It is not at all unusual for me to open up a client's upright piano in preparation for tuning only to discover a thick layer of dust, a handful of pencils, old business cards, and assorted trinkets that have somehow fond their way into the piano cabinet. The enormity of dust bunnies contained inside an old upright can horrify the unsuspecting. This is an area of the home that can go decades without being exposed to daylight. Although the inside of an upright piano is rarely seen, this kind of debris inside the piano can adversely affect your piano's function. Because of this, I recommend a yearly deep clean of any upright piano.
If your piano is particularly dusty, I highly recommend wearing a dust mask or respirator. If you find any rodent droppings in your piano, please read my post about Hantavirus before continuing.
No two upright piano models will disassemble in exactly the same way, but most tend to come apart in the following sequence:
Lift the lid. Some pianos will have a hinged half-lid like this one. Some will have a hinged full lid that you can lean against the wall behind the piano. Very occasionally, I will come across one that has the lid hinges at one end of the cabinet, instead of in the back. Often times upright lids will have a small "catch" that will require you to give a firm pull upward on the lid in order to pop it loose.
The front panel of the piano can now be removed. Both the left and right sides of the cabinet will have either a protruding metal pin covered by a small wooden latch, or a protruding screw secured by a small metal latch. Open the latch and tilt the front panel toward you. Grab it by both ends and lift it out the piano.
Some studio uprights won't have any latches. The front panel of these pianos will simply lift up and out of the cabinet.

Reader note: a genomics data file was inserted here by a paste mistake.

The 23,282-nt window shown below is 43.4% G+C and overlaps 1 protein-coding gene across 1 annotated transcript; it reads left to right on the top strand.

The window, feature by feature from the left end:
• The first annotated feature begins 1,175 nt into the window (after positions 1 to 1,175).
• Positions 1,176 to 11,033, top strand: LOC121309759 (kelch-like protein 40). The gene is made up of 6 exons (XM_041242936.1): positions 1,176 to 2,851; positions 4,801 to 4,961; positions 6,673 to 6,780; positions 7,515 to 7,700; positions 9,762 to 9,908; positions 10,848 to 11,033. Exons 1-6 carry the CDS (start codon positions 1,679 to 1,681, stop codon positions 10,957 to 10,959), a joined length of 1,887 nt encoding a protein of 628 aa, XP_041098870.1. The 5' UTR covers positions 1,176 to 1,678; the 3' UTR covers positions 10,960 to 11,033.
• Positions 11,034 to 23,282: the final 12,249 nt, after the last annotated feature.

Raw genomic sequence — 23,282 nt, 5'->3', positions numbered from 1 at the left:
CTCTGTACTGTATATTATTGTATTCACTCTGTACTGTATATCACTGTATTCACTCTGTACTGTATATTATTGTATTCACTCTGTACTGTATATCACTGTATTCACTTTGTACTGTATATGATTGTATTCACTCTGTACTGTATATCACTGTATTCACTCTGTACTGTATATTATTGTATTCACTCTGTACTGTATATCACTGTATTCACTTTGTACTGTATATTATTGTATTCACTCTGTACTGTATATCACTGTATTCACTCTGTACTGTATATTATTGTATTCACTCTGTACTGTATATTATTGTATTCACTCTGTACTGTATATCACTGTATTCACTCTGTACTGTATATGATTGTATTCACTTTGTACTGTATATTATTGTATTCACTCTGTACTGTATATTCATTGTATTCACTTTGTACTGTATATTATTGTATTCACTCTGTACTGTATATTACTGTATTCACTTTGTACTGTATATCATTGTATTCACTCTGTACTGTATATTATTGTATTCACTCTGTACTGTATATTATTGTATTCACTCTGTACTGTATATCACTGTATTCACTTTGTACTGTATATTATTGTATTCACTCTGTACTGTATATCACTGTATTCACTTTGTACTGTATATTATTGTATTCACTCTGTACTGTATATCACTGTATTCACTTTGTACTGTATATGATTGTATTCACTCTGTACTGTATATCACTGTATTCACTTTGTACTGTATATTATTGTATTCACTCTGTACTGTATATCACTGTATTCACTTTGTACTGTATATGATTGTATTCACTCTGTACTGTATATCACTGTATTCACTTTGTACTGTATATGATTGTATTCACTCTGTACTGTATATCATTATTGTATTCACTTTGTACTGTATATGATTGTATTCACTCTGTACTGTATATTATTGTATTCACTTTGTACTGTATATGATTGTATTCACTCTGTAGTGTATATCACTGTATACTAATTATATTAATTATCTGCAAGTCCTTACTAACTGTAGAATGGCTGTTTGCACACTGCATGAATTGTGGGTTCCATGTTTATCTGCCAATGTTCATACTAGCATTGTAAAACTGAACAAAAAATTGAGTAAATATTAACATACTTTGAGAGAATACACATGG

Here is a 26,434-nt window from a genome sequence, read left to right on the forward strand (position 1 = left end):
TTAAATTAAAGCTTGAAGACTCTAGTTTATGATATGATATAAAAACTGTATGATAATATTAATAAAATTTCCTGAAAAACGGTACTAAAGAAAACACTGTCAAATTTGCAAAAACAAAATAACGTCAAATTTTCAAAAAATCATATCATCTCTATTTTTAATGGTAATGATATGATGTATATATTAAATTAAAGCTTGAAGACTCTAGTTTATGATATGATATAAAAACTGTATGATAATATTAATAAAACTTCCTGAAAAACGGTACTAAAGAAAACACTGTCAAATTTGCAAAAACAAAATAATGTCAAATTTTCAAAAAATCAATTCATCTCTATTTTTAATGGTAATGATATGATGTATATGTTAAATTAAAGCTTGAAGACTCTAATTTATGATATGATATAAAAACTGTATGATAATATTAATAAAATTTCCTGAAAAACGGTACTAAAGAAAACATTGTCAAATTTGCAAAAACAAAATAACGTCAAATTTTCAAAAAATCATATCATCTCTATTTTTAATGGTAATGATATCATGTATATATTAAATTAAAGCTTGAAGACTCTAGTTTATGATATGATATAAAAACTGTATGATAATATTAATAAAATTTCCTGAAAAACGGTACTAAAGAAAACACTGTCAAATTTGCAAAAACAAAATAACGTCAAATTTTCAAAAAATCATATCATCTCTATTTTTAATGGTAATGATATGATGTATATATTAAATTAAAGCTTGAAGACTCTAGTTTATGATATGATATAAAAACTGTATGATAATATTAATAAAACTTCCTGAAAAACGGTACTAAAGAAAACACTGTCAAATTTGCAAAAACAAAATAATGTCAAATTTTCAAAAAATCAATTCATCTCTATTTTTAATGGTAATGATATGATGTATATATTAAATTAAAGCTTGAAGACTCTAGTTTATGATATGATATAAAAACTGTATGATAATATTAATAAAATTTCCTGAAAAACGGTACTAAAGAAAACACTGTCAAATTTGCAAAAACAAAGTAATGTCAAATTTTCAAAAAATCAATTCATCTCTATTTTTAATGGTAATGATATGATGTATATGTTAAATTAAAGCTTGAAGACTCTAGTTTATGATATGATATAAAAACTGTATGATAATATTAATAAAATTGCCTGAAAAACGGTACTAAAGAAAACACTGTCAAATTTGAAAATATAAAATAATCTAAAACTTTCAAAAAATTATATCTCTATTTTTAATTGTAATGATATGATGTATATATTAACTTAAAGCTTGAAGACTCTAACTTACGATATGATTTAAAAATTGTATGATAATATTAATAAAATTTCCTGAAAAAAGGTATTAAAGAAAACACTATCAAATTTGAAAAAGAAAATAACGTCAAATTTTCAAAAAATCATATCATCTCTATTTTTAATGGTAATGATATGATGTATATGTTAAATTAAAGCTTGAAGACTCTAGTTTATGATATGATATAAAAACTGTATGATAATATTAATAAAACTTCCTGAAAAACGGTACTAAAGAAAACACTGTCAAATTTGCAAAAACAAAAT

Using a vaccum, remove any accumulated dust from on top the the hammers and dampers. You can also vacuum around the tuning pins.
The next step is where there will be the most variation between pianos. A spinet piano may be sufficiently disassembled for deep cleaning at this point, while an older studio upright may still have several steps to go. If you can vacuum the tops of and in between the keys, you have disassembled far enough. If not, you will need to remove more cabinet parts.
Some large upright have a decorative column on each end. Remove the two large screws holding these columns to the cabinet, and set the columns aside.
The next part to remove is what I like to call the "sill". This is the horizontal board just above the fallboard (the piece that covers the keys when the piano isn't in use). This will also often be secured with a large screw on each end. Remove the screws and remove the sill.
No matter what kind of upright you have, you should at this point be able to see the full lengths of the keys and be able to remove any debris that has accumulated on top of them.
The next step is to remove the lower panel. This is usually secured with one or two metal springs. The piano in the photo actually uses a wooden spring.
Push upward on the spring(s) and pull the lower panel towards you.
Once the lower panel is removed, run the vacuum along the strings, bridges, and hitch pins.
Remove any large debris from the bottom board of the piano and continue vacuuming around the pedal brackets and into the corners of the cabinet.
That's it! Re-assemble the cabinet and your piano can play smoothly for another year.